Standard flow. Available sizes include: 2.5, 3.5, 4.5, 5.5, 6.5, 7.5, 8.5, 9.5 and 10.5 in hg.
High flow (big window valve) for alcohol. Available sizes include: 2.5, 3.5, 4.5, 5.5, 6.5, 8.5, 10.5 in hg.
Engine vacuum will hold the valve closed until vacuum drops below the cracking point, measured in inches of mercury (in hg) at which time, the valve will open and enrich the fuel mix.
It is quite common to put very low numbers in multi carb systems. The reason is that if standard single carb valves are used, it will cause the engine to be overly rich. When you are at a part throttle cruise at 55 mph (say, with a 12 in hg of manifold vacuum) and you squeeze into the throttle to go up a hill or pass a car, the manifold vacuum drops (say, down to 7 in hg) and all three power valves open. Normally, this will make the engine soggy & rich, since it has three times the fuel enrichment that it needs.
People will put in the lower power valves to delay the enrichment until nearly Wide Open Throttle. At WOT, the engine can normally consume the additional fuel without puffing black smoke or fouling plugs. The problem with putting -45 power valves in, is that it defeats the purpose of a power enrichment system. The enrichment system is designed to provide a slight increase in fuel flow as power requirements increase. If you install -45 power valves and they do not open until WOT, you lose the benefit of adding just a little bit of fuel when you squeeze the throttle a little.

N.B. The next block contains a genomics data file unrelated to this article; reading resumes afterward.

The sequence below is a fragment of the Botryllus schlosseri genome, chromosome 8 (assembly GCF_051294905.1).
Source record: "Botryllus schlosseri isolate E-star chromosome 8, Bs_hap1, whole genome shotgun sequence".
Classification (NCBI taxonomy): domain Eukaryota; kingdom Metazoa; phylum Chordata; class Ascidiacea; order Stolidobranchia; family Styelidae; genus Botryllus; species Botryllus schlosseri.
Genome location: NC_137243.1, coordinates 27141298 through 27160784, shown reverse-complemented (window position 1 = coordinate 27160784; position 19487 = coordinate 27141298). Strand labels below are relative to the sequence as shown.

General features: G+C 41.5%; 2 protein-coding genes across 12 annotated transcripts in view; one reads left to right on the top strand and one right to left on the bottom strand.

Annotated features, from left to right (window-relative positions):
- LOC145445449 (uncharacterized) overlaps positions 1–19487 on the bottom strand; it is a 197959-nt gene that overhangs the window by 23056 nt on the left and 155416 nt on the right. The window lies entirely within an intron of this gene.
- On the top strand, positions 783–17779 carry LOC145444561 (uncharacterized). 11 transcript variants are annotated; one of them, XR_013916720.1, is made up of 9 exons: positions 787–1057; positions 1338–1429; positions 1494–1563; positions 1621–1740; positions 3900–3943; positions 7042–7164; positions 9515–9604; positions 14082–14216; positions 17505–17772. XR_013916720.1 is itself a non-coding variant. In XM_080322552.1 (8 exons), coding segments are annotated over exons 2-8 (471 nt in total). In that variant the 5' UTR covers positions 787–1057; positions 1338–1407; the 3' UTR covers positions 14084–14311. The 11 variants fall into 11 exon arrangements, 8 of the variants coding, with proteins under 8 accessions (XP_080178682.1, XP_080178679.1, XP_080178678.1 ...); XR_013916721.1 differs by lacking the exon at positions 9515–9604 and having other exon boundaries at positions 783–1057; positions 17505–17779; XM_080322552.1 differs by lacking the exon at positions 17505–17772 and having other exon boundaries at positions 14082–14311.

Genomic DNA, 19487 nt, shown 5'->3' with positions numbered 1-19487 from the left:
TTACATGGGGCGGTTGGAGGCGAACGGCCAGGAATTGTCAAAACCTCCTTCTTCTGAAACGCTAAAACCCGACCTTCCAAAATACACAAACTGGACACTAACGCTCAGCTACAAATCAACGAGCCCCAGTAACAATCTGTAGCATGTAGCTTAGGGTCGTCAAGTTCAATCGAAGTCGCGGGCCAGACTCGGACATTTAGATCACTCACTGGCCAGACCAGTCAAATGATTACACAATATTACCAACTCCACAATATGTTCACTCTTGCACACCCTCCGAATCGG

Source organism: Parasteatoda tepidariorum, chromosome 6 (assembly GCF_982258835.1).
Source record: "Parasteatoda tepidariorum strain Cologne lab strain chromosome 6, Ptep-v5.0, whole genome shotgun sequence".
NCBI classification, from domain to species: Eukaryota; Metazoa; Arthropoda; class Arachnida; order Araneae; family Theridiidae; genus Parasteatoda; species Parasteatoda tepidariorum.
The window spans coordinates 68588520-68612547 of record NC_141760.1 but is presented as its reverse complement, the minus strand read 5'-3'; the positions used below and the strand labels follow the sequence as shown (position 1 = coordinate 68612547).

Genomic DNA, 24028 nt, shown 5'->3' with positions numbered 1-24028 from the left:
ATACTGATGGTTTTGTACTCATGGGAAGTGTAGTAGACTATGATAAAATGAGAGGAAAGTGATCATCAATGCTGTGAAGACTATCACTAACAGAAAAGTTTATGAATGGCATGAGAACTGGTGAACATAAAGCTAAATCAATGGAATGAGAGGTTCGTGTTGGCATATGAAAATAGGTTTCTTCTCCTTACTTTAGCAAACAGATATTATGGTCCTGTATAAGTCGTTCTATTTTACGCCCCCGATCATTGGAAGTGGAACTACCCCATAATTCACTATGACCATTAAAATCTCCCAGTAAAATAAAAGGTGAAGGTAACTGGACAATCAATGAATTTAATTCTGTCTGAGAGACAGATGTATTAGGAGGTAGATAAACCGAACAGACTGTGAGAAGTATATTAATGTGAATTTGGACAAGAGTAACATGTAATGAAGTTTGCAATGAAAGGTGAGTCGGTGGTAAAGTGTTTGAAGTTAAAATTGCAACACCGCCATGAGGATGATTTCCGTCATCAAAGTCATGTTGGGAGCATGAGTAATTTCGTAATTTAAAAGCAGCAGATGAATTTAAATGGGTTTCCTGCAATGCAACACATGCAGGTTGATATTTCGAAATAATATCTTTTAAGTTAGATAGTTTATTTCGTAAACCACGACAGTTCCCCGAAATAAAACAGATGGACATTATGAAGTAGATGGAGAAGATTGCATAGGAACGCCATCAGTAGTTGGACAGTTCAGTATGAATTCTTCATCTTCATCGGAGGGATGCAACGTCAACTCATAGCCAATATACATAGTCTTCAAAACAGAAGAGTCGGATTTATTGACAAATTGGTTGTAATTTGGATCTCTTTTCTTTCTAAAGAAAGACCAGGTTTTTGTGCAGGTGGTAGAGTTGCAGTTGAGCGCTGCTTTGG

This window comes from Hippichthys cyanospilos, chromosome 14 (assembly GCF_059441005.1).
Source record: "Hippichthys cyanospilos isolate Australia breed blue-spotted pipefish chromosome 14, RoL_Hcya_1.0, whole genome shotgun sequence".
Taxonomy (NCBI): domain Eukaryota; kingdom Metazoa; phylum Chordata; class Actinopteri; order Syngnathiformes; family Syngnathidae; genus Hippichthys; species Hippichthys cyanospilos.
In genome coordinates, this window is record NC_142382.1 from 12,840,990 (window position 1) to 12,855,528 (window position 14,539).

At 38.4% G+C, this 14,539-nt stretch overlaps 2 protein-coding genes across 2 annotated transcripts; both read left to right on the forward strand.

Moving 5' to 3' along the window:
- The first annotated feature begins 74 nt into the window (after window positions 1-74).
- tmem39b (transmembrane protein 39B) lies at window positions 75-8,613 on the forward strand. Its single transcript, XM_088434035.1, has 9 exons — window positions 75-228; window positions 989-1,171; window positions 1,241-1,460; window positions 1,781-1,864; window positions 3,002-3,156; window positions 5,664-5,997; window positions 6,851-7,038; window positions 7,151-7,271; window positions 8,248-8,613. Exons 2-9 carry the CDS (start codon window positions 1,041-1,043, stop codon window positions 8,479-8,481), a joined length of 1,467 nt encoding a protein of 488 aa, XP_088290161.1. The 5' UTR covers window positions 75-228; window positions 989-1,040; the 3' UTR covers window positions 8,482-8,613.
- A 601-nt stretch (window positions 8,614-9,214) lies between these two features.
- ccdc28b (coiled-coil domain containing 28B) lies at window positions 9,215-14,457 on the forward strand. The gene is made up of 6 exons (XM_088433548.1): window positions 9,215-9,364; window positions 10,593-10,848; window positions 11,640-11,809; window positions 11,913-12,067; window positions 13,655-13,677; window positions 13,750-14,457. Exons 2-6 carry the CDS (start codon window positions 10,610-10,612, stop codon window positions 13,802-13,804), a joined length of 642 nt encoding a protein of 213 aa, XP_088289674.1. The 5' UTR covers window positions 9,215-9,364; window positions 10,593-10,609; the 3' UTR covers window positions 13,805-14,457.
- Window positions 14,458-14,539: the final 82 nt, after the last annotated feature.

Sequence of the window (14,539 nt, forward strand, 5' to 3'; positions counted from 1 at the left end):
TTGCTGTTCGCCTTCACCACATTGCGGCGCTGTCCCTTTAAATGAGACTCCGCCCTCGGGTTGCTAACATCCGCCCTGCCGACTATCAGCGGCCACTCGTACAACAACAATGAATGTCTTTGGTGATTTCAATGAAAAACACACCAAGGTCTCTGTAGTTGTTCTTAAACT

A better way is to put power valve plugs (or very low numbers) in the front and rear carbs and use a standard power valve in the center carb. The best way is to put restrictors (PVCR or power valve channel restriction, which are small lengths of stainless steel piano wire) in all three carbs, which limits the amount of fuel that is added, not when it is added.